Language Family and Sister-Cousin Kin Terms: Inconsistencies in Primary Kin Terms Within Language Families in Native North America. Further Discussion of Predictable Change in Sister-Cousin Terminology Systems

Inconsistencies within individual languages and language families in sister-cousin classifications are shown to exist for Native North America.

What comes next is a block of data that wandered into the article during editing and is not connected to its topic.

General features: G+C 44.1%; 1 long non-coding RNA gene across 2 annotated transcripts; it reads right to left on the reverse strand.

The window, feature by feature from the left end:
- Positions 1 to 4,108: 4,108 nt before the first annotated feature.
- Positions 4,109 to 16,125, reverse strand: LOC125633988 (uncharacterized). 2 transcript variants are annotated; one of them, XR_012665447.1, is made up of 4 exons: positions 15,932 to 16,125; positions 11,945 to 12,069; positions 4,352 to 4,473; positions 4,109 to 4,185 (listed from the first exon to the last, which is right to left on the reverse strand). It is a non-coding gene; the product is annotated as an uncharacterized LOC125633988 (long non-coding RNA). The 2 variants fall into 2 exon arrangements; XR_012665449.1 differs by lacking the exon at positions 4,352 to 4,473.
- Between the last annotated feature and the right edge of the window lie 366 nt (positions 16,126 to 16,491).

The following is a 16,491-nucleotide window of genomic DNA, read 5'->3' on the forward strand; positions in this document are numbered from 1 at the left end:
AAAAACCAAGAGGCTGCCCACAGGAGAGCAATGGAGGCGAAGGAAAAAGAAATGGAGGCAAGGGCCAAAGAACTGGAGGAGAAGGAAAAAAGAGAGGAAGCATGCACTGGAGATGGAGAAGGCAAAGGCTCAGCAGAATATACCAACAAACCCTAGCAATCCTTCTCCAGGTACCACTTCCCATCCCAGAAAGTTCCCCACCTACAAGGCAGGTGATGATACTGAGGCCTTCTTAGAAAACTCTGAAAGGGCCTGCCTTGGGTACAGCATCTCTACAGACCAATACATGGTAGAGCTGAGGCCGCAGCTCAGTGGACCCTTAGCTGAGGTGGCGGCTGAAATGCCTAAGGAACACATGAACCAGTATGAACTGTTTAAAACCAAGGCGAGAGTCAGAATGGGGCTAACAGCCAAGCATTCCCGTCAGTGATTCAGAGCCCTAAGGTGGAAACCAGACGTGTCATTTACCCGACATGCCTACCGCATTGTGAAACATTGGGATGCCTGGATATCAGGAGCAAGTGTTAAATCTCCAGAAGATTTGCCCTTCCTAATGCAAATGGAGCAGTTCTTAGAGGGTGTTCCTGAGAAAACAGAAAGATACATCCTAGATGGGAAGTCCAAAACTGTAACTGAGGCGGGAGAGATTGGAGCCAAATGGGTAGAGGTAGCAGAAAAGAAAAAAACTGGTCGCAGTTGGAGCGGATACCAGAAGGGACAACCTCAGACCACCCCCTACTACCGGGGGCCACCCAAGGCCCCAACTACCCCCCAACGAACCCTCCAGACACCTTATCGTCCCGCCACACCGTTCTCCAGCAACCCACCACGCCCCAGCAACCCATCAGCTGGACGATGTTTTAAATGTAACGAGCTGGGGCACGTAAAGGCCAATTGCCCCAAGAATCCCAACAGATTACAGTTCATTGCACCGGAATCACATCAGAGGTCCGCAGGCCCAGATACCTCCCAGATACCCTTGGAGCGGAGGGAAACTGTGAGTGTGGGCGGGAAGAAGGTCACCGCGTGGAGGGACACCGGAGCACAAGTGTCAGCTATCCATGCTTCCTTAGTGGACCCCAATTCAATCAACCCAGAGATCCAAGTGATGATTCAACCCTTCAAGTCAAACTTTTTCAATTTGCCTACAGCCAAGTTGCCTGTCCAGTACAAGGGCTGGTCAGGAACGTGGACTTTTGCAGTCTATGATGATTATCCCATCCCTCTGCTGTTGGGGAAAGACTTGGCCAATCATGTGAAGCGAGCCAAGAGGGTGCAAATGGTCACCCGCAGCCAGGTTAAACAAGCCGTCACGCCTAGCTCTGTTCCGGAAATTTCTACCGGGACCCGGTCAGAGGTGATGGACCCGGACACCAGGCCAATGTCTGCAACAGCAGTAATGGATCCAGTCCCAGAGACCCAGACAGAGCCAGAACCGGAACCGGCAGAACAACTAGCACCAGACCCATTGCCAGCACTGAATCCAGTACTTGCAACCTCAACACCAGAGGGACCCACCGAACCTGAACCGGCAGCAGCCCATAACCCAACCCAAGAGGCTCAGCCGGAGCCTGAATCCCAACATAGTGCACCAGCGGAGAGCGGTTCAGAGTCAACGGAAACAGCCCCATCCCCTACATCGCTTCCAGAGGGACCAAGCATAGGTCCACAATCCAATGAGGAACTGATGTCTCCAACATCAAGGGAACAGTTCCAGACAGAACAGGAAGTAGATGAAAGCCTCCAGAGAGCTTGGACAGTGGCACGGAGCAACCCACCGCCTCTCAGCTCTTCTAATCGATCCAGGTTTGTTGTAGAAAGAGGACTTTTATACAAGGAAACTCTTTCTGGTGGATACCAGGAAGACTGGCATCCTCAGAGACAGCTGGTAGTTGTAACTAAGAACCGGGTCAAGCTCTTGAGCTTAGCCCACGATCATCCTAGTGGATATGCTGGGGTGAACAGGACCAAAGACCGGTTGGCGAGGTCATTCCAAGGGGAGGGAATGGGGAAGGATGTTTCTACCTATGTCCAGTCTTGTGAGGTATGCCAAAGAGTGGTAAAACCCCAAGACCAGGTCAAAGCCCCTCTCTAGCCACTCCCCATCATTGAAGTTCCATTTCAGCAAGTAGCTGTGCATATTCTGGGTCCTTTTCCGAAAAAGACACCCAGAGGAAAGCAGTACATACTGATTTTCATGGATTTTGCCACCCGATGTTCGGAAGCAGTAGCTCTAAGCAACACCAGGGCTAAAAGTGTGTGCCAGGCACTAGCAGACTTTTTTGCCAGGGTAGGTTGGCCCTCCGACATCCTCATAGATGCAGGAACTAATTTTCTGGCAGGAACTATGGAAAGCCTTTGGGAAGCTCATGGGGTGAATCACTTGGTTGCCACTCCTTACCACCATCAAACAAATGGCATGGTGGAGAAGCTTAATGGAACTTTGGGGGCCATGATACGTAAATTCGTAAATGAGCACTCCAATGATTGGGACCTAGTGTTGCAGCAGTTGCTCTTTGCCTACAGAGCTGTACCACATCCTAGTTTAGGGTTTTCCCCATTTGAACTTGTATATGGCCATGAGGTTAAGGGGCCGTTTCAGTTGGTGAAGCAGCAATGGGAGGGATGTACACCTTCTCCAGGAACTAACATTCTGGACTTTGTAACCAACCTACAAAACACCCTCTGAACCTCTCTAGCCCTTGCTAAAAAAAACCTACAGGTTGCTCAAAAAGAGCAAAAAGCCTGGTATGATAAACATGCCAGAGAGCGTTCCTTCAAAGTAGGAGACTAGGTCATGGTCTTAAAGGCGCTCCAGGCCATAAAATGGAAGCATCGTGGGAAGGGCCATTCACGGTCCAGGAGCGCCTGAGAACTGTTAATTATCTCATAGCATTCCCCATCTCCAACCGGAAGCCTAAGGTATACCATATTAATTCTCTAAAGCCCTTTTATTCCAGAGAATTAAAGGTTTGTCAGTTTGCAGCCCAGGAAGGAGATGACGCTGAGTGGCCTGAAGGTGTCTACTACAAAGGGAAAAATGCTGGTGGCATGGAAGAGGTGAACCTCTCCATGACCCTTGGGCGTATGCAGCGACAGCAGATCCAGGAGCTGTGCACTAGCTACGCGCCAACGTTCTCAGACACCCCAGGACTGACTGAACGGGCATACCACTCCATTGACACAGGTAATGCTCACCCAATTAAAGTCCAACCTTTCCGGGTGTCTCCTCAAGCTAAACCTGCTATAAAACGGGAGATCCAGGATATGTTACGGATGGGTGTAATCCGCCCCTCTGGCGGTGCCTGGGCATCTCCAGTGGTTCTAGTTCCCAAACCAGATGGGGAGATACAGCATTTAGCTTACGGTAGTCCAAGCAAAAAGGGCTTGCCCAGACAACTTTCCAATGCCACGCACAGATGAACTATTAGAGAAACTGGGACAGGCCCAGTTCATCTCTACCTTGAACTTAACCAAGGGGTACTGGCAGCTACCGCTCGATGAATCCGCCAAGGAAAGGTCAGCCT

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   Language Family and Sister-Cousin Kin Terms: Inconsistencies in Primary Kin Terms Within Language Families in Native North America. Further Discussion of Predictable Change in Sister-Cousin Terminology Systems. (Version 1.2 13 October, 2019) Jim Snoke In the linguistic literature, much has been made of cognate words for primary kin as examples to justify inclusion within a language family. The same primary kin terms, those for mother, father, sister, brother, son, and daughter, are expected to be found among societies belonging to the same language family. Moreover, the meaning of each of the terms is expected to be the same for each language within the family if membership in the parent family is determined by such terms. From language to language, the actual terms may be phonetically different to some degree  –  however, the terms for mother, father, brother, sister, son, or daughter will not be different by definition and therefore by behavior. The problem here is that the same term has been extended from one culture to another to include or exclude additional male or female relatives  –  therefore, it becomes necessary to explain why the meaning  of the term is different among cultures within the same language family. The terms in question are these:    “father” –   male member of ego’s kin group on the generational level above ego, and who reciprocally calls ego “son” or “daughter”.      “mother” –   female member of ego’s kin group on the generational level above ego, and who reciprocally calls ego “son” or “daughter”.      “brother” - male member of ego’s kin group on ego’s generational level, who is descended from someone ego calls “mother” or “father”, and who, reciprocally, calls ego either “brother” or “sister”.      “sister” –   female member of ego’s kin group on ego’ s generational level, who is descended from someone ego calls “mother” or “father”, and who, reciprocally, calls ego either “brother” or “sister”.      “son” –   male member of ego’s kin group on the generational level below ego, who is descended from someone ego calls “mother” or “father”, and who calls anyone descended from ego’s “mother” or “father” by the reciprocal term - “father” or “mother”.      “daughter” –   female member of ego’s kin group on the generational level below ego, who is descended from someone ego calls “mother” or “father”, and who calls anyone descended from ego’s “mother” or “father” by the reciprocal term - “father” or “mother”.  In the current sample of 652 societies 1 , 9 of them, illustrated by Figure 1 below, are classified within the Penutian language family. Each of them is within the California culture area, and each of them is classified as a gatherer  –  a society that subsists by a combination of hunting, and fishing. Within the Penutian language family, there is considerable variation in sister-cousin terminology. 5 of the Penutian speakers, Lake Yokuts, Miwok, Nomlaki, Patwin, and Wintu, have Omaha sister-cousin terms, a 1   Data for all culture areas are from Murdock’s Ethnographic Atlas (1967). A period indicates no data for a particular culture element.   bifurcate-merging system generally patrilineal. 3 of the societies, Nisenan, Wukchumni, and Yokuts, have Hawaiian sister-cousin terms, in theory generational, and have no secondary kin such as “cousins” . One of the societies, Maidu, has Iroquois sister-cousin terms, a duo-lateral cross-cousin marriage system by definition, that should allow cross-cousin marriage. While Iroquois, Omaha, and Crow fall within the bifurcate-merging, sister-cousin logic, Hawaiian is entirely different as discussed in previous versions of this paper. Within the same language family, therefore, and also within the same language  –  displaying only dialect variations  –  there are bifurcate-merging and generational principles. These are not just slightly different  –  they are utterly different. Figure 1. The Penutian Language Family Among Penutian speakers, and therefore among those societies that are at least distantly related historically and linguistically, there is considerable variation in the type of sister-cousin terminology and the basic principle around which these systems are organized. In the case of the Nisenan and Maidu, for example, each of them is found in the California Valley and in the eastern California foothills  –  in close proximity to each other, and speak only dialect versions of a common language. However, the Maidu proper have Iroquois sister-cousin terms, while the Nisenan have Hawaiian. This is problematic for those who insist that language and culture are intricately related, and that kin terms for primary relatives are deeply embedded in inviolable rules dictating behavior. Additionally, only the Nisenan and Patwin allow some cousin marriage, while the rest have no cousin marriage. In the Nisenan case, cousin marriage should logically be prohibited as reflected terminologically with the extension of primary terms throughout the kin group  –  however some cousin marriage is either allowed, preferred, or prescribed, even though Hawaiian should terminologically prohibit “cousin” marriage . Patwin, having an Omaha sister-cousin terminology system, should be expected to allow or prescribe matrilateral cousin marriage. In Figure 2 below, even greater discrepancies are present within the Hokan Language Family, possibly the oldest language family within the California Culture Area, and found in the Southwest and Plateau Culture Areas as well. Among the 21 societies in the sample, 12 have Iroquois sister-cousin terms, 3 have Eskimo terms, 2 have Hawaiian terms, 2 have Omaha terms, and 1 has Crow terms. There are remarkable differences here, particularly within the same cultures. Among the Northern and Eastern Pomo, for example, Omaha Subsistence TypeCultural AreaSocietyCousin MarriageSister-Cousin TermsLanguage Family Gatherer California Lake Yokuts none Omaha PenutianGatherer California Maidu none Iroquois PenutianGatherer California Miwok none Omaha PenutianGatherer California Nisenan some Hawaiian PenutianGatherer California Nomlaki none Omaha PenutianGatherer California Patwin some Omaha PenutianGatherer California Wintu none Omaha PenutianGatherer California Wukchumni none Hawaiian PenutianGatherer California Yokuts none Hawaiian Penutian   sister-cousin terms are present. However, in Southern Pomo society the terms are Crow  –  the matrilineal reverse of Omaha. These are serious problems for linguistic analysis within the same language, not simply within the same language family, because there is a shift within the same language in the definition of both primary kin and those who are not kin at all. In the Omaha case, mother’s sister is excluded from ego’s kin group, and included in the Crow example. Likewise, in the Omaha case father’s brother is included in ego’s kin group and excluded in the Crow example. Of serious concern also is the presence of Eskimo sister-cousin terms along with both bifurcate-merging and generational terms in the same language family. The Yana, Atsugewi, and Chimariko have Eskimo terms for sister-cousin  –  Lineal in principle, and utterly different from either bifurcate-merging or generational. In the Lineal type of sister- cousin classification, members of ego’s nuclear family –  his or her direct lineal kin  –   are classified as primary, while mother’s sister, father’s sister, mother’s brother, and father’s brother are classified as secondary kin  –   “aunts” and “uncles” in the Yankee system. It follows that offspring of someone ego calls either “aunt” or “uncle” are termed “cousin” –  irrespective of gender. Figure 2. Hokan Language Family In Figure 3 below, there are 11 societies from the sample of 652 that are from the Siouan Language Family, a large linguistic community from the Plains and Prairies of North America. In this sample, 5 of the societies  –  Omaha, Iowa, Oto, Ponca, and Winnebago  –  have Omaha sister-cousin terms; 3 of the societies  –  Crow, Hidatsa, and Mandan  –  have Crow sister-cousin terms; and 3 societies  –  Assiniboin, Santee, and Teton  –  have Iroquois sister-cousin terms. In addition to the disagreement about kin Subsistence Culture AreaSocietyCousin MarriageSister-Cousin TermsLanguage Family Gatherer California Achomawi none . HokanGatherer California Atsugewi none Eskimo HokanGatherer California Chimariko none Eskimo HokanGatherer California Diegueno none Iroquois HokanGatherer California Eastern Pomo some Omaha HokanGatherer California Karok none Hawaiian HokanGatherer California Kiliwa none Iroquois HokanGatherer California Northern Pomo none Omaha HokanGatherer California Shasta none Iroquois HokanGatherer California Southern Pomo none Crow HokanGatherer California Yana none Eskimo HokanProducer Plateau Havasupai none Iroquois HokanGatherer Plateau Tolkepaya none Iroquois HokanGatherer Plateau Walapai some Iroquois HokanGatherer Plateau Yavapai none Iroquois HokanGatherer Southwest Cocopa none Iroquois HokanGatherer Southwest Kamia none Iroquois HokanGatherer Southwest Keweyipaya none Iroquois HokanGatherer Southwest Maricopa none Iroquois HokanGatherer Southwest Mohave none Hawaiian HokanProducer Southwest Yuma none Iroquois Hokan   classification, there is also disagreement among Siouan speakers with regard to “cousin” marriage. Omaha and Iroquois should logically allow “cousin” marriage, while Hawaiian should logically proscribe it. However, the opposite is found in this sample. Figure 3. Siouan Language Family In the Iroquois case, the system is structured to classify cross- “cousins” as non -kin, and thus subject to duolateral marriage by prescription. However, cousin marriage is not present in any of the 3 cases. Likewise, in the Crow and Omaha cases  –  where either patrilateral or matrilateral marriage should be prescribed, only the Mandan and Winnebago allow cousin marriage, while there is none among the Crow, Hidatsa, Omaha, Iowa, Oto, or Ponca. Again, as in the case of Penutian, there is considerable variation among societies with the same linguistic past, and apparent disagreement about cousin marriage. Figure 4. Algonquian Language Family In Figure Subsistence Culture AreaSociety Cousin MarriageSister-Cousin TermsLanguage Family Gatherer Eskimo Attawapiskat some Iroquois AlgonkianGatherer Northeast Delaware . Hawaiian AlgonkianGatherer Northeast E. Ojibwa some Iroquois AlgonkianGatherer Northeast Micmac none Hawaiian AlgonkianGatherer Northeast Montagnais some Iroquois AlgonkianGatherer Plains Arapaho none Hawaiian AlgonkianGatherer Plains Blackfoot none Hawaiian AlgonkianGatherer Plains Blood none Hawaiian AlgonkianGatherer Plains Bungi some Iroquois AlgonkianGatherer Plains Cheyenne none Hawaiian AlgonkianGatherer Plains Chippewa some Iroquois AlgonkianGatherer Plains Eastern Cree some . AlgonkianGatherer Plains Fox none Omaha AlgonkianGatherer Plains Gros Ventre none Hawaiian AlgonkianGatherer Plains Naskapi some Iroquois AlgonkianGatherer Plains Piegan none Hawaiian AlgonkianGatherer Plains Plains Cree some Iroquois AlgonkianGatherer Plains Rainy River some Iroquois AlgonkianGatherer Prairie Katikiyegon some Iroquois AlgonkianGatherer Prairie Menomini none Omaha AlgonkianGatherer Prairie Miami none Omaha AlgonkianGatherer Prairie N. Saulteaux some Iroquois AlgonkianGatherer Prairie Nipigon some Iroquois AlgonkianGatherer Prairie Pekangekum some Iroquois AlgonkianGatherer Prairie Potawatomi none Omaha AlgonkianGatherer Prairie Shawnee none Omaha Algonkian Subsistence Culture Area Society Cousin MarriageSister-Cousin TermsLanguage Family Gatherer Plains Assiniboin none Iroquois SiouanGatherer Plains Crow none Crow SiouanProducer Plains Hidatsa none Crow SiouanProducer Plains Mandan some Crow SiouanGatherer Plains Omaha none Omaha SiouanGatherer Plains Santee none Iroquois SiouanGatherer Plains Teton none Iroquois SiouanProducer Prairie Iowa . Omaha SiouanGatherer Prairie Oto none Omaha SiouanGatherer Prairie Ponca none Omaha SiouanGatherer Prairie Winnebago some Omaha Siouan   4 above, 26 of the societies are members of the Algonkian Language Family, the linguistic community with the largest geographic distribution in North America. Within culture areas, and hence near historical relationships between and among cultures, there is again a remarkable amount of variation in sister-cousin terminology and, therefore, the linguistic definitions for primary kin. Among Plains societies, 6 are Hawaiian, 5 are Iroquois, and 1 is Omaha. Again, Iroquois and Hawaiian are remarkably different in the bifurcate-merging/generational extension of primary kin terms. Prairie societies show obvious differences as well within the bifurcate-merging classification system. The Northeast Culture Area, like the Plains, shows divergence between bifurcate-merging and generational. In Figure 5 below, 26 societies show similar variation within the Athabascan Language Family. In the Northwest Coast Culture Area, bifurcate-merging and generational extensions of primary kin are present. Similarly, Plains societies show the same divisions, as well as divergence within bifurcate-merging as shown by the presence of Crow sister-cousin terms with the Kaska. Once again, there is also disagreement within kinship classification systems regarding the marriageability of cousins. Figure 5. Athabascan Language Family In summary, there are striking differences within language families with regard to primary kin terms and the individuals within the kin group to whom those terms are applied. The terms for father, mother, brother, sister, son, and daughter are either categorically different across bifurcate-merging and generational systems, or within bifurcate-merging the terms have been either extended or restricted in utterly different ways. In bifurcate- merging systems, the terms “father” and “mother” are extended to i nclude father’s brother and mother’s sister respectively, while in generational systems the terms for Subsistence Culture AreaSociety Cousin MarriageSister-Cousin TermsLanguage Family Gatherer California Hupa none Hawaiian AthabaskanGatherer California Sinkyone none Hawaiian AthabaskanGatherer Eskimo Ingalik some Hawaiian AthabaskanGatherer Eskimo Kutchin none Hawaiian AthabaskanGatherer Northwest Coast Alkatcho none Hawaiian AthabaskanGatherer Northwest Coast Chilcotin none Hawaiian AthabaskanGatherer Northwest Coast Nabesna . Iroquois AthabaskanGatherer Northwest Coast Tanaina none Iroquois AthabaskanGatherer Northwest Coast Tolowa some Iroquois AthabaskanGatherer Northwest Coast Tututni some Iroquois AthabaskanGatherer Plains Beaver . . AthabaskanGatherer Plains Carrier some Iroquois AthabaskanGatherer Plains Chipweyan none Hawaiian AthabaskanGatherer Plains Chiricahua none Hawaiian AthabaskanGatherer Plains Dogrib . Hawaiian AthabaskanGatherer Plains Jicarilla none Iroquois AthabaskanGatherer Plains Kaska some Crow AthabaskanGatherer Plains Kiowa-Apache none Hawaiian AthabaskanGatherer Plains Mescalero none Hawaiian AthabaskanGatherer Plains Sarsi none Hawaiian AthabaskanGatherer Plains Satudene . . AthabaskanGatherer Plains Sekani some Hawaiian AthabaskanGatherer Plains Slave none Hawaiian AthabaskanGatherer Plains Tahltan . . AthabaskanProducer Pueblo Navaho none Iroquois AthabaskanGatherer Southwest Lipan none Hawaiian Athabaskan